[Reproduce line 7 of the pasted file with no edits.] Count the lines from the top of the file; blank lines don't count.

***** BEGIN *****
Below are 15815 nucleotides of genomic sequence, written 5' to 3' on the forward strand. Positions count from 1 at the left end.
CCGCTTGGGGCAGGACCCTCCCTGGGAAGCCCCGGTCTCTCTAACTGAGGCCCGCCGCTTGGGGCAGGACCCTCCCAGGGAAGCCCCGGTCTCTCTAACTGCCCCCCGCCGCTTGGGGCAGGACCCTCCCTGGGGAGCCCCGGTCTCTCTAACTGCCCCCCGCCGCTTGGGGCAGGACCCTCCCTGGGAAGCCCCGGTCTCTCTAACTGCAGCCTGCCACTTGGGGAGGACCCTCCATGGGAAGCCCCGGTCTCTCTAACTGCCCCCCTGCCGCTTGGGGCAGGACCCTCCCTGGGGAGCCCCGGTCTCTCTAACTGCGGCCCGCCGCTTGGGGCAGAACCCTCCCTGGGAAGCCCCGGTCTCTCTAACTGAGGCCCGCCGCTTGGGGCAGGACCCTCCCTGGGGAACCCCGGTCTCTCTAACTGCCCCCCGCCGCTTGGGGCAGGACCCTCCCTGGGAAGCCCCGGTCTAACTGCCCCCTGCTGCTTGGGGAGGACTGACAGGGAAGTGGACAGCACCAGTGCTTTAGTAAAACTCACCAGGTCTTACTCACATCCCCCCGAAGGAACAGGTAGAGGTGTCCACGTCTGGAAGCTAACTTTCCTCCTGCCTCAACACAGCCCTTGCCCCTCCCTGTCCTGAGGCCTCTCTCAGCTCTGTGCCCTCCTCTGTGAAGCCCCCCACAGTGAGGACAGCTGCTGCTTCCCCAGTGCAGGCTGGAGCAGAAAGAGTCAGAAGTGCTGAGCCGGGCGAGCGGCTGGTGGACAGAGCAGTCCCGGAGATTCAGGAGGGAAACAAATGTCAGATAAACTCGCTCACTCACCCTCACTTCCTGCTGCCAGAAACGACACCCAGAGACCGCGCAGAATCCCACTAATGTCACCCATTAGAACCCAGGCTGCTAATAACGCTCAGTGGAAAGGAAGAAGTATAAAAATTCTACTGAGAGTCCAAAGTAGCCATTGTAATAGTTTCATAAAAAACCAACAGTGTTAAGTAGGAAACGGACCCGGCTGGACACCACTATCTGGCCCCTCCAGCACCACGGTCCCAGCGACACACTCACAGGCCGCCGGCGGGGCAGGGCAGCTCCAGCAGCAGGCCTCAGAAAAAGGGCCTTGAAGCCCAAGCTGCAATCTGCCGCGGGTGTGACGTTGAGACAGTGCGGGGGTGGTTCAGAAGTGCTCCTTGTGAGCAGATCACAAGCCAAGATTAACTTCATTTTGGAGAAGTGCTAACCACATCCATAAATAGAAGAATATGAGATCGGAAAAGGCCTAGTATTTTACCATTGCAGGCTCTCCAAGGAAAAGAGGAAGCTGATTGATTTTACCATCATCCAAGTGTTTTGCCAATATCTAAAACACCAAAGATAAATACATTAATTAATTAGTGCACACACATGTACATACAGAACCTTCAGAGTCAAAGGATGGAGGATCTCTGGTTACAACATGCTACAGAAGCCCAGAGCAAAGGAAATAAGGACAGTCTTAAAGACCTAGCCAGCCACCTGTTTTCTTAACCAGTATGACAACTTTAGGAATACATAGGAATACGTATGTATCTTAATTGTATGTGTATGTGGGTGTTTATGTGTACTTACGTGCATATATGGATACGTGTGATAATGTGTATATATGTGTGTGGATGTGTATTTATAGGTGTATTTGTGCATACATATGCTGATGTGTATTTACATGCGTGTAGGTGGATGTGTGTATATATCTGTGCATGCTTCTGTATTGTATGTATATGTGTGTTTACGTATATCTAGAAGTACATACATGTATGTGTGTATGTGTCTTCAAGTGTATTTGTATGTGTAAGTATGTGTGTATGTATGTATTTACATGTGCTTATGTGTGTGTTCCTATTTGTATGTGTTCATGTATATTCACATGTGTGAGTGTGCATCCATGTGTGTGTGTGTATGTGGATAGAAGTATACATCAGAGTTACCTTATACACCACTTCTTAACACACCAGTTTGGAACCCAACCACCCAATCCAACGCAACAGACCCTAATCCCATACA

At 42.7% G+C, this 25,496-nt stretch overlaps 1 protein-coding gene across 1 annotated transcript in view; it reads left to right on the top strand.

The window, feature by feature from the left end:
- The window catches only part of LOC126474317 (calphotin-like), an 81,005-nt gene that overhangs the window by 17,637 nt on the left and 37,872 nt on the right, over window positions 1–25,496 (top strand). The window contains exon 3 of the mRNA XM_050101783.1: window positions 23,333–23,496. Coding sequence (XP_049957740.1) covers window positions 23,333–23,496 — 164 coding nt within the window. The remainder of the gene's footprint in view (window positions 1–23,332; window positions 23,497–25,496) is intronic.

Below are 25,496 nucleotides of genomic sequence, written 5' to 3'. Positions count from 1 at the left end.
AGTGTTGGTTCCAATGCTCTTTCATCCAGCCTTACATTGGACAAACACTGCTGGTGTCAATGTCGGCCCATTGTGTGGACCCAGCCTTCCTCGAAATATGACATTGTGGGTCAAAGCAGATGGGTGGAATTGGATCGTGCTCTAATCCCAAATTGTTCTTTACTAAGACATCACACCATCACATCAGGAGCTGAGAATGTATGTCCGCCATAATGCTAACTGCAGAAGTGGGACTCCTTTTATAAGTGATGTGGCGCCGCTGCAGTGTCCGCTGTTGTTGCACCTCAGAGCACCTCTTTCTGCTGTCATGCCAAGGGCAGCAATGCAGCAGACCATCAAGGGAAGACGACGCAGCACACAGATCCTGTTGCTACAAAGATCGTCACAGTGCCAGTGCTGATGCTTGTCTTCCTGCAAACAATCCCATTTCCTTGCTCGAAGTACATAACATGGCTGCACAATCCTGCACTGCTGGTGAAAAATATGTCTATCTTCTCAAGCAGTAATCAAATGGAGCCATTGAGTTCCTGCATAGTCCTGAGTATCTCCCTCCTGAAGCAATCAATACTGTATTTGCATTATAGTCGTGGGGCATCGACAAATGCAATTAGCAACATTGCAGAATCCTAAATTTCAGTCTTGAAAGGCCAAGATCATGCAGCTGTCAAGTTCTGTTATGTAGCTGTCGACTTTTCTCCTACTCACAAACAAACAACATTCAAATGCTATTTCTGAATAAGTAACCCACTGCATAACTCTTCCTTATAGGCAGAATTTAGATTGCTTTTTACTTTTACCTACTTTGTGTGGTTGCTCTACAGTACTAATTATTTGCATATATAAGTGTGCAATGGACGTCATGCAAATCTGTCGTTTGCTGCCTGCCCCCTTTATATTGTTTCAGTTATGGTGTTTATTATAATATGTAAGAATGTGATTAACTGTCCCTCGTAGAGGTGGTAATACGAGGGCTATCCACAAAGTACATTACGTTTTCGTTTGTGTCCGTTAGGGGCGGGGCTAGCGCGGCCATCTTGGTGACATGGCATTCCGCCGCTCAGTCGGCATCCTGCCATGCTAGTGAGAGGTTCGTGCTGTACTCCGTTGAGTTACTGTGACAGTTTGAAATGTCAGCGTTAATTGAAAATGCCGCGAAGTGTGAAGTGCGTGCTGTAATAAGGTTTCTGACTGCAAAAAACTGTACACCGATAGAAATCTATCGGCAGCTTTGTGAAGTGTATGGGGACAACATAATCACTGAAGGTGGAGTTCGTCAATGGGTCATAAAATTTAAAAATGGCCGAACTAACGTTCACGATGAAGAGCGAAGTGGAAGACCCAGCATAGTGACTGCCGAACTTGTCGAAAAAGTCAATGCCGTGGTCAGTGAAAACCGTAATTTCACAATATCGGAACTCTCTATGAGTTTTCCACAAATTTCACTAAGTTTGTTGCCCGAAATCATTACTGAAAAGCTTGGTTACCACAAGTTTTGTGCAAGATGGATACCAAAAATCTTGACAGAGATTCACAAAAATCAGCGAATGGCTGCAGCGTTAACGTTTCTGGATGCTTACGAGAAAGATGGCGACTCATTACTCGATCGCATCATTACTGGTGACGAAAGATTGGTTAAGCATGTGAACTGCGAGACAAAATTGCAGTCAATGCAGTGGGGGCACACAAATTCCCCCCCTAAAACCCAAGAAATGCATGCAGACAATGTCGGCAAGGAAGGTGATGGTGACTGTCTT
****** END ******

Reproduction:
AGTGTTGGTTCCAATGCTCTTTCATCCAGCCTTACATTGGACAAACACTGCTGGTGTCAATGTCGGCCCATTGTGTGGACCCAGCCTTCCTCGAAATATGACATTGTGGGTCAAAGCAGATGGGTGGAATTGGATCGTGCTCTAATCCCAAATTGTTCTTTACTAAGACATCACACCATCACATCAGGAGCTGAGAATGTATGTCCGCCATAATGCTAACTGCAGAAGTGGGACTCCTTTTATAAGTGATGTGGCGCCGCTGCAGTGTCCGCTGTTGTTGCACCTCAGAGCACCTCTTTCTGCTGTCATGCCAAGGGCAGCAATGCAGCAGACCATCAAGGGAAGACGACGCAGCACACAGATCCTGTTGCTACAAAGATCGTCACAGTGCCAGTGCTGATGCTTGTCTTCCTGCAAACAATCCCATTTCCTTGCTCGAAGTACATAACATGGCTGCACAATCCTGCACTGCTGGTGAAAAATATGTCTATCTTCTCAAGCAGTAATCAAATGGAGCCATTGAGTTCCTGCATAGTCCTGAGTATCTCCCTCCTGAAGCAATCAATACTGTATTTGCATTATAGTCGTGGGGCATCGACAAATGCAATTAGCAACATTGCAGAATCCTAAATTTCAGTCTTGAAAGGCCAAGATCATGCAGCTGTCAAGTTCTGTTATGTAGCTGTCGACTTTTCTCCTACTCACAAACAAACAACATTCAAATGCTATTTCTGAATAAGTAACCCACTGCATAACTCTTCCTTATAGGCAGAATTTAGATTGCTTTTTACTTTTACCTACTTTGTGTGGTTGCTCTACAGTACTAATTATTTGCATATATAAGTGTGCAATGGACGTCATGCAAATCTGTCGTTTGCTGCCTGCCCCCTTTATATTGTTTCAGTTATGGTGTTTATTATAATATGTAAGAATGTGATTAACTGTCCCTCGTAGAGGTGGTAATACGAGGGCTATCCACAAAGTACATTACGTTTTCGTTTGTGTCCGTTAGGGGCGGGGCTAGCGCGGCCATCTTGGTGACATGGCATTCCGCCGCTCAGTCGGCATCCTGCCATGCTAGTGAGAGGTTCGTGCTGTACTCCGTTGAGTTACTGTGACAGTTTGAAATGTCAGCGTTAATTGAAAATGCCGCGAAGTGTGAAGTGCGTGCTGTAATAAGGTTTCTGACTGCAAAAAACTGTACACCGATAGAAATCTATCGGCAGCTTTGTGAAGTGTATGGGGACAACATAATCACTGAAGGTGGAGTTCGTCAATGGGTCATAAAATTTAAAAATGGCCGAACTAACGTTCACGATGAAGAGCGAAGTGGAAGACCCAGCATAGTGACTGCCGAACTTGTCGAAAAAGTCAATGCCGTGGTCAGTGAAAACCGTAATTTCACAATATCGGAACTCTCTATGAGTTTTCCACAAATTTCACTAAGTTTGTTGCCCGAAATCATTACTGAAAAGCTTGGTTACCACAAGTTTTGTGCAAGATGGATACCAAAAATCTTGACAGAGATTCACAAAAATCAGCGAATGGCTGCAGCGTTAACGTTTCTGGATGCTTACGAGAAAGATGGCGACTCATTACTCGATCGCATCATTACTGGTGACGAAAGATTGGTTAAGCATGTGAACTGCGAGACAAAATTGCAGTCAATGCAGTGGGGGCACACAAATTCCCCCCCTAAAACCCAAGAAATGCATGCAGACAATGTCGGCAAGGAAGGTGATGGTGACTGTCTT